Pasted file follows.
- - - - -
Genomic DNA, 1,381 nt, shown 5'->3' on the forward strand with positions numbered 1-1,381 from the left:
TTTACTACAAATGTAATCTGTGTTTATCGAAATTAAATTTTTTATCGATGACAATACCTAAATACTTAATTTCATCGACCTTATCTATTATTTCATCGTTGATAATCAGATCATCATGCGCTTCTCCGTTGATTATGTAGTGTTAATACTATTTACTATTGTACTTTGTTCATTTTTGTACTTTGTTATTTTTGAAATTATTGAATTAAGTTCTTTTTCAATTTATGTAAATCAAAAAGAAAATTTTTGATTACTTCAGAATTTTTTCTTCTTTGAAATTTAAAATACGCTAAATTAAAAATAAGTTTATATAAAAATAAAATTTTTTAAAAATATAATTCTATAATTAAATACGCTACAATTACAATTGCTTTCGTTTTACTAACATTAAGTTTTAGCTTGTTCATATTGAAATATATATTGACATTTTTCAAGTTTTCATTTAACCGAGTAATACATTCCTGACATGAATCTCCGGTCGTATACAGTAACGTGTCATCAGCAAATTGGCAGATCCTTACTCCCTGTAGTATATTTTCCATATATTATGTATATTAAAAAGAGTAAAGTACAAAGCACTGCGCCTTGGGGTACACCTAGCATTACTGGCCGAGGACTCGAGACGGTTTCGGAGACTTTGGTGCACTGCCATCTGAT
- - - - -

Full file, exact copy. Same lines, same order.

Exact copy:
Genomic DNA, 1,381 nt, shown 5'->3' on the forward strand with positions numbered 1-1,381 from the left:
TTTACTACAAATGTAATCTGTGTTTATCGAAATTAAATTTTTTATCGATGACAATACCTAAATACTTAATTTCATCGACCTTATCTATTATTTCATCGTTGATAATCAGATCATCATGCGCTTCTCCGTTGATTATGTAGTGTTAATACTATTTACTATTGTACTTTGTTCATTTTTGTACTTTGTTATTTTTGAAATTATTGAATTAAGTTCTTTTTCAATTTATGTAAATCAAAAAGAAAATTTTTGATTACTTCAGAATTTTTTCTTCTTTGAAATTTAAAATACGCTAAATTAAAAATAAGTTTATATAAAAATAAAATTTTTTAAAAATATAATTCTATAATTAAATACGCTACAATTACAATTGCTTTCGTTTTACTAACATTAAGTTTTAGCTTGTTCATATTGAAATATATATTGACATTTTTCAAGTTTTCATTTAACCGAGTAATACATTCCTGACATGAATCTCCGGTCGTATACAGTAACGTGTCATCAGCAAATTGGCAGATCCTTACTCCCTGTAGTATATTTTCCATATATTATGTATATTAAAAAGAGTAAAGTACAAAGCACTGCGCCTTGGGGTACACCTAGCATTACTGGCCGAGGACTCGAGACGGTTTCGGAGACTTTGGTGCACTGCCATCTGAT